Otherwise, the installation of the lower bolts and mounts is very simple. There’s a seatstay adapter kit for bikes that don’t have bolt holes or where they’re too low to clear the top of the tire. That meant the rack didn’t fit the first couple of bikes I tried where the bolts were on the dropouts. Work out what vertical height you need to clear and reference that against the 34cm ‘dropout’ to deck length to check whether you need the adapters – or just buy them in case and send them back if you don’t need them. 

There’s no such fuss with the seat tube strap, although you might need a couple of trial and error attempts to get the ratchet locked in at the right point for a secure fit. Once that’s sorted though leveling the rack by sliding the shaft through the clamp is very easy and once tightened you’re good to go. Once everything is mounted and adjusted you can literally get the rack on and off in seconds so it’s zero hassle to use or remove.

The hollow rails give a good snug fit on pannier hooks and both designs of rack are rated up to a 20kg overall load. That’s not as much as some permanently fixed racks, but it’s a substantial payload to be carrying around and easily enough for most trips/commutes. The rack stayed totally solid and secure however much I rattled and battered it around off-road too taking rocky bridleways, rutted tractor tracks and even occasional flights of steps in it’s stride. Fitting panniers also stabilises the handling of bikes and there’s less wag and wobble out of the saddle than when using a seat pack.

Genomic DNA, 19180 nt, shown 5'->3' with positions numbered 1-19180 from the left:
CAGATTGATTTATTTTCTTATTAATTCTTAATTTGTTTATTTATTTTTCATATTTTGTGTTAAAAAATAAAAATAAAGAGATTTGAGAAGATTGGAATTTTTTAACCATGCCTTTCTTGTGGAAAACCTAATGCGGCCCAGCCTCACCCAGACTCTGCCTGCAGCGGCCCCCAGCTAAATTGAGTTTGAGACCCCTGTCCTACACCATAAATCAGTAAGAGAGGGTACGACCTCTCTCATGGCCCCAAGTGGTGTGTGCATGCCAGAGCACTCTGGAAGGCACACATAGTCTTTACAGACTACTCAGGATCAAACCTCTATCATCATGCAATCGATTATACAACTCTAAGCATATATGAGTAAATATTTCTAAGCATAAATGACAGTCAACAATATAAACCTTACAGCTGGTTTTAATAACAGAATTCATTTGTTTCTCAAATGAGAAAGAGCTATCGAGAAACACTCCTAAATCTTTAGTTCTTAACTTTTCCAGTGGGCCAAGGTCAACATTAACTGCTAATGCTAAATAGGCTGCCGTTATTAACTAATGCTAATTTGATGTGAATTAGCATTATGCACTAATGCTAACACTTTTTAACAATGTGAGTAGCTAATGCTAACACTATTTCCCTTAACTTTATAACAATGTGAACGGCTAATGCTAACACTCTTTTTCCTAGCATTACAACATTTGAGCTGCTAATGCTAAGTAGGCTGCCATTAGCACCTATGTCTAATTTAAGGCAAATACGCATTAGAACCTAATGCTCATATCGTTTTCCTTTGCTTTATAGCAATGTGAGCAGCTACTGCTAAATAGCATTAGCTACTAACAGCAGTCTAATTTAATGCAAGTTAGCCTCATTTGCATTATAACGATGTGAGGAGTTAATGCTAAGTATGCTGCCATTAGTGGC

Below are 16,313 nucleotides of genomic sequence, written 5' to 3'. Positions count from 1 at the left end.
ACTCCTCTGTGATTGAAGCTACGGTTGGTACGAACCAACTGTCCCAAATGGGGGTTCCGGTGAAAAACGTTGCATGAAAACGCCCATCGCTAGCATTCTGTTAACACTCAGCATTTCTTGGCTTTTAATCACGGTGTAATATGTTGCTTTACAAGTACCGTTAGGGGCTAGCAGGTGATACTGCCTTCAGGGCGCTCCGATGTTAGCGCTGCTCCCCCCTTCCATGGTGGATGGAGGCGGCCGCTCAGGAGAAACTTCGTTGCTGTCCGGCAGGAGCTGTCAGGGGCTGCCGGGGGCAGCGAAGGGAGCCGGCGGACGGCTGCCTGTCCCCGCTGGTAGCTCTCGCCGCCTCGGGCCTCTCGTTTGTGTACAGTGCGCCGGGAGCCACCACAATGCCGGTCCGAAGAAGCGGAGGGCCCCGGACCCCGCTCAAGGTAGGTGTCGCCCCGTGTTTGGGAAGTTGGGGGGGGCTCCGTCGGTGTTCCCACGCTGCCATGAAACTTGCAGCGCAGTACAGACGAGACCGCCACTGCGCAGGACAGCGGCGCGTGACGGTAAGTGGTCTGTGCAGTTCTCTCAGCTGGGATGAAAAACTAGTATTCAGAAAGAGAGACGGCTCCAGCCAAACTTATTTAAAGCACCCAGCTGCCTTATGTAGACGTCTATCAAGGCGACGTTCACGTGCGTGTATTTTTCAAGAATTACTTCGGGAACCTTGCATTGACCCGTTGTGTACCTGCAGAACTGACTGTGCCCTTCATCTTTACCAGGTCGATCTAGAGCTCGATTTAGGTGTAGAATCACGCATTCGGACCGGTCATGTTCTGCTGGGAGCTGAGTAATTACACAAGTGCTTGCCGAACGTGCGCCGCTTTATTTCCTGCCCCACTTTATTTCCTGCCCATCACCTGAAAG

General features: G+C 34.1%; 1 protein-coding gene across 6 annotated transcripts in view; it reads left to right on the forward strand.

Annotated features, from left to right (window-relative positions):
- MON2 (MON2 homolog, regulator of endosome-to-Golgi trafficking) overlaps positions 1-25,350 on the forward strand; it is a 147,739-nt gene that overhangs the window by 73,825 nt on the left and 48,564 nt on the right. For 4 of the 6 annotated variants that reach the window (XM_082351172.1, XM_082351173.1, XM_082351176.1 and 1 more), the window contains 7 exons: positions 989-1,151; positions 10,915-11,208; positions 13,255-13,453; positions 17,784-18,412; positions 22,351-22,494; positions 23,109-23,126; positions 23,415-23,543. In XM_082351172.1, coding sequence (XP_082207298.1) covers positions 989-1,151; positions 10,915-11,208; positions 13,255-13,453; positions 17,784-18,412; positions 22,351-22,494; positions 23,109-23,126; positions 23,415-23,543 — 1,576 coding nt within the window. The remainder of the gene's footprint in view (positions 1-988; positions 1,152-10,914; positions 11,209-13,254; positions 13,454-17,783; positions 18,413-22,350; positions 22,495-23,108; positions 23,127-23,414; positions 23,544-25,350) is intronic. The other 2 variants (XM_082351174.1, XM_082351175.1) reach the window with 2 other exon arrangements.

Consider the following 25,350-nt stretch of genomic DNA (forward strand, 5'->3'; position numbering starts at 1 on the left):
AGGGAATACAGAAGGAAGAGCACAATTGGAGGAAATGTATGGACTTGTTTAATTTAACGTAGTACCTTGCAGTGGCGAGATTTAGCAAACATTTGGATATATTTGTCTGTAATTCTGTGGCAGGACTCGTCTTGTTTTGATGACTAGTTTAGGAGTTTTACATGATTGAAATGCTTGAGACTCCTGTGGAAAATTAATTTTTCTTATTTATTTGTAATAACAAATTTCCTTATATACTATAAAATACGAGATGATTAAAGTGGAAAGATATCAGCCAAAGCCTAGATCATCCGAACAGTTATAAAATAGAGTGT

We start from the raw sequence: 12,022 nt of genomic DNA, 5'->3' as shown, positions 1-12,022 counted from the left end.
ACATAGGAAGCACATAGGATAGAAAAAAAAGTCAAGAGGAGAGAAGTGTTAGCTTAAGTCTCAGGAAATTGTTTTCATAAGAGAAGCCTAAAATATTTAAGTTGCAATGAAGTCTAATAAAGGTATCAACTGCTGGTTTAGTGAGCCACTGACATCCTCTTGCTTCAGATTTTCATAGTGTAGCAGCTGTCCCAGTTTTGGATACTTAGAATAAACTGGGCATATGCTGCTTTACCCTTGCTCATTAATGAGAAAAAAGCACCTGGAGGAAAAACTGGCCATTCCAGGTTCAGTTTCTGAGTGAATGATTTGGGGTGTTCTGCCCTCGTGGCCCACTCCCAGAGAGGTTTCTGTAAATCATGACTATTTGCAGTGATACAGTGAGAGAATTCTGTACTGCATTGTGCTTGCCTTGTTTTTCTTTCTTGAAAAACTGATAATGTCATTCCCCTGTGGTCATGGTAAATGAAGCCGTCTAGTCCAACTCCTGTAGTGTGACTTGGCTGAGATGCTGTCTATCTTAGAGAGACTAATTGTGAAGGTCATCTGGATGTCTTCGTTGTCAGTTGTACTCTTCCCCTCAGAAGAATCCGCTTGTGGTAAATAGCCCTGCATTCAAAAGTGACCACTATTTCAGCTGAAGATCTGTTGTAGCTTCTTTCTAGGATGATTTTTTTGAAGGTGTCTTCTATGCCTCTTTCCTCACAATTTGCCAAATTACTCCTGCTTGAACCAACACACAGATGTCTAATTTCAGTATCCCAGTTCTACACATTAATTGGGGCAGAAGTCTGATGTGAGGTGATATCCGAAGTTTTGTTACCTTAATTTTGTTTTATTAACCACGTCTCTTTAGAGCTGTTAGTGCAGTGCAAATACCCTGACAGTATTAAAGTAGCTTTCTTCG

You will get more thump and bump over rough terrain from bags solidly fixed to the bike though. Also while in theory it will work with a full-suspension bike, sitting the bags on the unsuspended part of the bike will dramatically reduce plushness and efficiency. That makes it a ‘you can, but we probably wouldn’t’ situation.

Ortlieb Quick Rack deck close up

Tubular alloy rails keep the Ortlieb Quick Rack impressively light but still plenty tough (Image credit: GuyKesTV)


Racks always throw up some weirdness with fit and wider MTB tires are a no with the Ortlieb Quick Rack. Otherwise, the designers have done a remarkably good job of creating a reassuringly secure but instant fit/removal rack system for most road, gravel or XC MTB bikes.

Tech Specs: Ortlieb Quick Rack

  • Price: £90.00 / €90.00
  • Size: One size fits most
  • Options: Seat stay adapters and Quick Rack Light also available
  • Weight: 570g (not including frame mount studs)
Guy Kesteven

Guy has been working on Bike Perfect since we launched in 2019. Hatched in Yorkshire he's been hardened by riding round it in all weathers since he was a kid. He spent a few years working in bike shops and warehouses before starting writing and testing for bike mags in 1996. Since then he’s written several million words about several thousand test bikes and a ridiculous amount of riding gear. To make sure he rarely sleeps and to fund his custom tandem habit, he’s also penned a handful of bike-related books and talks to a GoPro for YouTube, too.

Current rides: Cervelo ZFS-5, Forbidden Druid V2, Specialized Chisel, custom Nicolai enduro tandem, Landescape/Swallow custom gravel tandem

Height: 180cm

Weight: 69kg